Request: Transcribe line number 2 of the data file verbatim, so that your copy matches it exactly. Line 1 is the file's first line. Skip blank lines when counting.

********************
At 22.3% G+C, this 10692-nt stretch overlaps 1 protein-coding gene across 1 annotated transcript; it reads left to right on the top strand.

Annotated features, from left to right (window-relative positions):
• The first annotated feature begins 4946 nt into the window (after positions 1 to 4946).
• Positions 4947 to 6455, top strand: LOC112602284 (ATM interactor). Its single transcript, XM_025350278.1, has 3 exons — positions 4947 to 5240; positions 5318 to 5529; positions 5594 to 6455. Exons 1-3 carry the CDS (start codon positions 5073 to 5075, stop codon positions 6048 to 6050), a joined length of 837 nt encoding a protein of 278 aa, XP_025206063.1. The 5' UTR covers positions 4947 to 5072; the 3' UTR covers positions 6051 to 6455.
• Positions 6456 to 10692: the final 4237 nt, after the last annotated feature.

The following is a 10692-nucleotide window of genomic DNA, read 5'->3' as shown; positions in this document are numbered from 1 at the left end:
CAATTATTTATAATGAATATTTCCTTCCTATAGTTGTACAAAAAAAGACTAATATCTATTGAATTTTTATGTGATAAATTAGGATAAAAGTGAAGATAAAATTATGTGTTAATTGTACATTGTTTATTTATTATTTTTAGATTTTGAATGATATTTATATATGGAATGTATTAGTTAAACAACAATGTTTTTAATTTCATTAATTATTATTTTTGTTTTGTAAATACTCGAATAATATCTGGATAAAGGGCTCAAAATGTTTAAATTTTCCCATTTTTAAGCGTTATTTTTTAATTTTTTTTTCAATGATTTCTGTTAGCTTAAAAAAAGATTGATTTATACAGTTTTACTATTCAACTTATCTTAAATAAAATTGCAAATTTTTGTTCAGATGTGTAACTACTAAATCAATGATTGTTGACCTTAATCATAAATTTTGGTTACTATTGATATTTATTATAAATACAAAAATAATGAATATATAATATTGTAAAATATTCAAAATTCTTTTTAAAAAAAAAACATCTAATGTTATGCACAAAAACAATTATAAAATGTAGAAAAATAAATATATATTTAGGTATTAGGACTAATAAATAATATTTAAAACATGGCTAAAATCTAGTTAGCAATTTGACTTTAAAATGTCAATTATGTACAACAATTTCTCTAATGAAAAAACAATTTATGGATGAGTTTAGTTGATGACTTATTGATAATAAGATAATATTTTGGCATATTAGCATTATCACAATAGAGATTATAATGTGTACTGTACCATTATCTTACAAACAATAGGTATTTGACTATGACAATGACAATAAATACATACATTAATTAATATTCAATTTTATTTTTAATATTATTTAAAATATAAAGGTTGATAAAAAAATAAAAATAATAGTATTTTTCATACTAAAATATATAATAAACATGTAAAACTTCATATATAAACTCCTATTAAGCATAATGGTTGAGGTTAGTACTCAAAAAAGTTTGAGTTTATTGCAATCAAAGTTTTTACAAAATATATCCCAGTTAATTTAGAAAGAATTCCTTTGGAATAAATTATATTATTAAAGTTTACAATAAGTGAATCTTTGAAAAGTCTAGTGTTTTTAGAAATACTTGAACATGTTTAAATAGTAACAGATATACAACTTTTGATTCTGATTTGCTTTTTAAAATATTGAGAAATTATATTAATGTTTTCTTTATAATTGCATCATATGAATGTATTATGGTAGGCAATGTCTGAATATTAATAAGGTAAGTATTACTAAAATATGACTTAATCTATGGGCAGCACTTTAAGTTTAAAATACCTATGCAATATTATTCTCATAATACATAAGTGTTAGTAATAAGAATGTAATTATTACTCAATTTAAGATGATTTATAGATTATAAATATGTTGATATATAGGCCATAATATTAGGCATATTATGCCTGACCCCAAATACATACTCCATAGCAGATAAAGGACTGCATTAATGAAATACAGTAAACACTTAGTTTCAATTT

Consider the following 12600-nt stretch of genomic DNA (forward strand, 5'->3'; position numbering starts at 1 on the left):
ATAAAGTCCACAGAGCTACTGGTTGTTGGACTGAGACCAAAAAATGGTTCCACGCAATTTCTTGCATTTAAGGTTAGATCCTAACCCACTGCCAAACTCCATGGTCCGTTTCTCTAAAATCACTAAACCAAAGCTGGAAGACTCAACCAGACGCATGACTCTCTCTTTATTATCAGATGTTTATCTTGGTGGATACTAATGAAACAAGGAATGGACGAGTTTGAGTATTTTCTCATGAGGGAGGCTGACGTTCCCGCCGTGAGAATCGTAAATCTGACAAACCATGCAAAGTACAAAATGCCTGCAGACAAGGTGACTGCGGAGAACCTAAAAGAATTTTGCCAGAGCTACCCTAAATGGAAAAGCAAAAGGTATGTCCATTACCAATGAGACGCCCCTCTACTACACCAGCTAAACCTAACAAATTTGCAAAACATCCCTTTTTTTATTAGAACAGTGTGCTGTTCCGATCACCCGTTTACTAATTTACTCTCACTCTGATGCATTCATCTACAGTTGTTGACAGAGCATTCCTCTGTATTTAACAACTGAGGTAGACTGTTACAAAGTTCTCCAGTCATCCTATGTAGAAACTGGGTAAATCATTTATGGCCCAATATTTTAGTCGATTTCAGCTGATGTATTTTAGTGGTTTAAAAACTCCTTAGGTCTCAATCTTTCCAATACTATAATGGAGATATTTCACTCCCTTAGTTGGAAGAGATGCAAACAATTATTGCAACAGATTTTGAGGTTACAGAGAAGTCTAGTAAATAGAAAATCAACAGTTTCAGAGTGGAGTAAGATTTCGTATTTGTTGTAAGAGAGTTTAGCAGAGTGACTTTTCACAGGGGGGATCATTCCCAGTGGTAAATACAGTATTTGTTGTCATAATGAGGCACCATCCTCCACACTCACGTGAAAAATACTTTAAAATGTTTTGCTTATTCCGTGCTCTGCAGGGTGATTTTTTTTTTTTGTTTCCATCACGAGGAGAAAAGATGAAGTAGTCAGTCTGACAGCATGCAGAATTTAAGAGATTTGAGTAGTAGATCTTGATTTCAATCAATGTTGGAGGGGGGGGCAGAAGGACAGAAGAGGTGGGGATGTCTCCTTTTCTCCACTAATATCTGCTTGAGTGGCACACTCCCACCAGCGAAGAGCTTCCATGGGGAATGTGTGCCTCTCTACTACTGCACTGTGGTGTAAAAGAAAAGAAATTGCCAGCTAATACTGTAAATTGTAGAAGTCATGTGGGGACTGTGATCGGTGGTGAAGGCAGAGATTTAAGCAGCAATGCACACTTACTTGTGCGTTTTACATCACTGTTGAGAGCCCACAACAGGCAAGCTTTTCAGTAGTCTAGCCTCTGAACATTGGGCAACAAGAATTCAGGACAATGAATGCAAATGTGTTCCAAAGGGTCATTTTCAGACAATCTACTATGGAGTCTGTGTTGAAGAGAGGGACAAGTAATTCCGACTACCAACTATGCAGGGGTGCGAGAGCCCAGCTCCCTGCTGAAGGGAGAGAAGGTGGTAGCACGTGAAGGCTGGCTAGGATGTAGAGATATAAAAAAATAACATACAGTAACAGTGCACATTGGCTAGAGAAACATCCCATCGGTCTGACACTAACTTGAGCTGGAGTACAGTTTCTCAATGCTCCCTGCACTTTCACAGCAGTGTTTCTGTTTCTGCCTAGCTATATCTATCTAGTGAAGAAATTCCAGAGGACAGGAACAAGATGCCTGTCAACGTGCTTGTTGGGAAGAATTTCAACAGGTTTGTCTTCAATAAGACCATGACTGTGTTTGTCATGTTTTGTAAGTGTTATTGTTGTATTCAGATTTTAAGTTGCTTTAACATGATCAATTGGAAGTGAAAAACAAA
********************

Annotated features, from left to right (window-relative positions):